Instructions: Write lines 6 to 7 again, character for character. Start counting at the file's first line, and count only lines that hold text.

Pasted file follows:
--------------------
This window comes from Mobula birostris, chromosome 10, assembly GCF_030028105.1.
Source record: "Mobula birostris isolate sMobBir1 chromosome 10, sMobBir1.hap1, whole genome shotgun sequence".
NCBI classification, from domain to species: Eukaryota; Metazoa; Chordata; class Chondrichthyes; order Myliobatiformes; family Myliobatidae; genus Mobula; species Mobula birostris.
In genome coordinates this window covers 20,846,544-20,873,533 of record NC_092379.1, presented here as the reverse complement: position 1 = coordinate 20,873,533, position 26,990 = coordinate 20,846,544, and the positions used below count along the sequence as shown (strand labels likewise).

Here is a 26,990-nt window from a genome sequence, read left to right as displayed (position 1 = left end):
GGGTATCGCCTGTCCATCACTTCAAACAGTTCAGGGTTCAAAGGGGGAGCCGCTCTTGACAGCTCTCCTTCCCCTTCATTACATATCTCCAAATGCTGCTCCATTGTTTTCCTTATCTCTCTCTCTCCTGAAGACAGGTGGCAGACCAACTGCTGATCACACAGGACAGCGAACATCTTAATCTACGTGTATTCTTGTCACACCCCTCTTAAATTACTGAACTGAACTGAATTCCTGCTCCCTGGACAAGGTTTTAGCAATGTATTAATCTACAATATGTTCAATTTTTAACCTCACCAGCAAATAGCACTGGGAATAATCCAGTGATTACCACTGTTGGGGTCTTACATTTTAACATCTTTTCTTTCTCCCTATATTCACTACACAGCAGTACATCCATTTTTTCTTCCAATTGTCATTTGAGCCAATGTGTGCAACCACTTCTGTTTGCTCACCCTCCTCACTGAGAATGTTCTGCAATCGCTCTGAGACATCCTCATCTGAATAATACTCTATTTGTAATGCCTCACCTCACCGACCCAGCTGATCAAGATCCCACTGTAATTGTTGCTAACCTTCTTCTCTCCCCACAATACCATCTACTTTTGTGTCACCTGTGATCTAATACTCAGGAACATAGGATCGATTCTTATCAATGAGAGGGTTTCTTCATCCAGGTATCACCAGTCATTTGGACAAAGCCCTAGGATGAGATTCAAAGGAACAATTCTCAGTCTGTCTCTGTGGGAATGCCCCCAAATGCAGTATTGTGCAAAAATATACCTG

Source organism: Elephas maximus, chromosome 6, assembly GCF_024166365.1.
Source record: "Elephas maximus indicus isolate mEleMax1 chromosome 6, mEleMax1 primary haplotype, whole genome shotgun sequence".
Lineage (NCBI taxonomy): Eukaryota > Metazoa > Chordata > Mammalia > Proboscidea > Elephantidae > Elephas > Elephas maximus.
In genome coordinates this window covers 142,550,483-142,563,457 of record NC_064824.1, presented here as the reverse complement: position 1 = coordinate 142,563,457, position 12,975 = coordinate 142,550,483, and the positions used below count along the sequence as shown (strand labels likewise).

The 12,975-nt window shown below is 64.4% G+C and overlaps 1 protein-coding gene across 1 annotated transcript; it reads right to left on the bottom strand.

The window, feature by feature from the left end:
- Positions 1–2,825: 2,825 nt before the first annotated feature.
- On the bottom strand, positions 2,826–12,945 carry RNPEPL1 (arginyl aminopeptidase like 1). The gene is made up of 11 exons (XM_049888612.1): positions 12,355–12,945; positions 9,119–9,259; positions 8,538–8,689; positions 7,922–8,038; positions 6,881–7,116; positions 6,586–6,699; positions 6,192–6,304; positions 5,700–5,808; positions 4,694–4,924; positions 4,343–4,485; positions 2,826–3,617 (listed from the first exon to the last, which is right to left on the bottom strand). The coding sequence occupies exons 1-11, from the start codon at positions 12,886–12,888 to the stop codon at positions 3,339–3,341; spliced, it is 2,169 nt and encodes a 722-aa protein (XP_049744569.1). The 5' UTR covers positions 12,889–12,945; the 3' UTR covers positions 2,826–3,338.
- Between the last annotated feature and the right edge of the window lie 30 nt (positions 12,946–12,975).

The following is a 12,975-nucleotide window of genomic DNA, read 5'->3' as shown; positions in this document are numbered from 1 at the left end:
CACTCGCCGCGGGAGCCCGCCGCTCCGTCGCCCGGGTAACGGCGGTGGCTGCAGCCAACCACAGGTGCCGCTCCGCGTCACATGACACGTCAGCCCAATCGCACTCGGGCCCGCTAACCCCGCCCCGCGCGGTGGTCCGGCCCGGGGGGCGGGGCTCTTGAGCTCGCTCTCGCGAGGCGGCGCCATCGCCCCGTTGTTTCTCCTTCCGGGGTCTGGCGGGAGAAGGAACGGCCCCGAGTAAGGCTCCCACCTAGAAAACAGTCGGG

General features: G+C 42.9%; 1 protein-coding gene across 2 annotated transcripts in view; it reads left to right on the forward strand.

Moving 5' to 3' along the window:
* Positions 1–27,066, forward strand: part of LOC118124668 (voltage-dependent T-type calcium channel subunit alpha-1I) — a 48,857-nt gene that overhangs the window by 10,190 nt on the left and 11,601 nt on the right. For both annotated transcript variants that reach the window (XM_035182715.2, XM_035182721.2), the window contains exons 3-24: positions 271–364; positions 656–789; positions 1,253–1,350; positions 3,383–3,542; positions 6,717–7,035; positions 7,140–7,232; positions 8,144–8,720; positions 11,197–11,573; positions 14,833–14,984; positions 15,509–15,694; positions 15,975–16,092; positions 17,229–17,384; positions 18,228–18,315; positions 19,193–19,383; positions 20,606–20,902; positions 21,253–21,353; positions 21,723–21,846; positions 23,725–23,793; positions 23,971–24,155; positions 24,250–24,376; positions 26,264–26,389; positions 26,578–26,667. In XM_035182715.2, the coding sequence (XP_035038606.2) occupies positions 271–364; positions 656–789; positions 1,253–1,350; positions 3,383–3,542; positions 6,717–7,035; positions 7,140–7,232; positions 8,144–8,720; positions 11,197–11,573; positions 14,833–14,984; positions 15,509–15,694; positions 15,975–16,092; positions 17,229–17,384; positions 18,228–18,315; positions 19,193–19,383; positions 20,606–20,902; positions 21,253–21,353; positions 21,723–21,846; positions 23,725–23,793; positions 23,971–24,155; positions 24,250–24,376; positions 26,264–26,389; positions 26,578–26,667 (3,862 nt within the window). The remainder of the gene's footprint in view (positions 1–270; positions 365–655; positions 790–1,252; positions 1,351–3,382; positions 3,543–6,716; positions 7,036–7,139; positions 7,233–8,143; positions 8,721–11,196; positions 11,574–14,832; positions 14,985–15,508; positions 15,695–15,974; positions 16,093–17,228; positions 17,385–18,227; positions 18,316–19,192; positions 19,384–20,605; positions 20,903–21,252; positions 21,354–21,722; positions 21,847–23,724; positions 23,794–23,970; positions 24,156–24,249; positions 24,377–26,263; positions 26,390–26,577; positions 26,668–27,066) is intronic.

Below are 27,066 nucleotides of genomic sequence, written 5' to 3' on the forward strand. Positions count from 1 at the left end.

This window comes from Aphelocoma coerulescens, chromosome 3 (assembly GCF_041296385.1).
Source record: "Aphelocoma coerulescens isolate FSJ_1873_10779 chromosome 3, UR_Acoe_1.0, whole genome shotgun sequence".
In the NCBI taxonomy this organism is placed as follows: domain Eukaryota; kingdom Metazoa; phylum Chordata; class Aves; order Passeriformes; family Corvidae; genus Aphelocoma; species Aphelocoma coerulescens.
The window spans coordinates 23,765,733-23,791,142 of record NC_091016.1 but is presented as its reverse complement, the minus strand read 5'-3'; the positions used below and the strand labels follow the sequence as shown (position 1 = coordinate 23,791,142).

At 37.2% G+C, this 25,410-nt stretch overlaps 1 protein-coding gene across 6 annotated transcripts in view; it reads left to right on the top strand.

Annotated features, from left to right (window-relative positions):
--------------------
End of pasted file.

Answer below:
GGGTATCGCCTGTCCATCACTTCAAACAGTTCAGGGTTCAAAGGGGGAGCCGCTCTTGACAGCTCTCCTTCCCCTTCATTACATATCTCCAAATGCTGCTCCATTGTTTTCCTTATCTCTCTCTCTCCTGAAGACAGGTGGCAGACCAACTGCTGATCACACAGGACAGCGAACATCTTAATCTACGTGTATTCTTGTCACACCCCTCTTAAATTACTGAACTGAACTGAATTCCTGCTCCCTGGACAAGGTTTTAGCAATGTATTAATCTACAATATGTTCAATTTTTAACCTCACCAGCAAATAGCACTGGGAATAATCCAGTGATTACCACTGTTGGGGTCTTACATTTTAACATCTTTTCTTTCTCCCTATATTCACTACACAGCAGTACATCCATTTTTTCTTCCAATTGTCATTTGAGCCAATGTGTGCAACCACTTCTGTTTGCTCACCCTCCTCACTGAGAATGTTCTGCAATCGCTCTGAGACATCCTCATCTGAATAATACTCTATTTGTAATGCCTCACCTCACCGACCCAGCTGATCAAGATCCCACTGTAATTGTTGCTAACCTTCTTCTCTCCCCACAATACCATCTACTTTTGTGTCACCTGTGATCTAATACTCAGGAACATAGGATCGATTCTTATCAATGAGAGGGTTTCTTCATCCAGGTATCACCAGTCATTTGGACAAAGCCCTAGGATGAGATTCAAAGGAACAATTCTCAGTCTGTCTCTGTGGGAATGCCCCCAAATGCAGTATTGTGCAAAAATATACCTG

Source organism: Elephas maximus, chromosome 6, assembly GCF_024166365.1.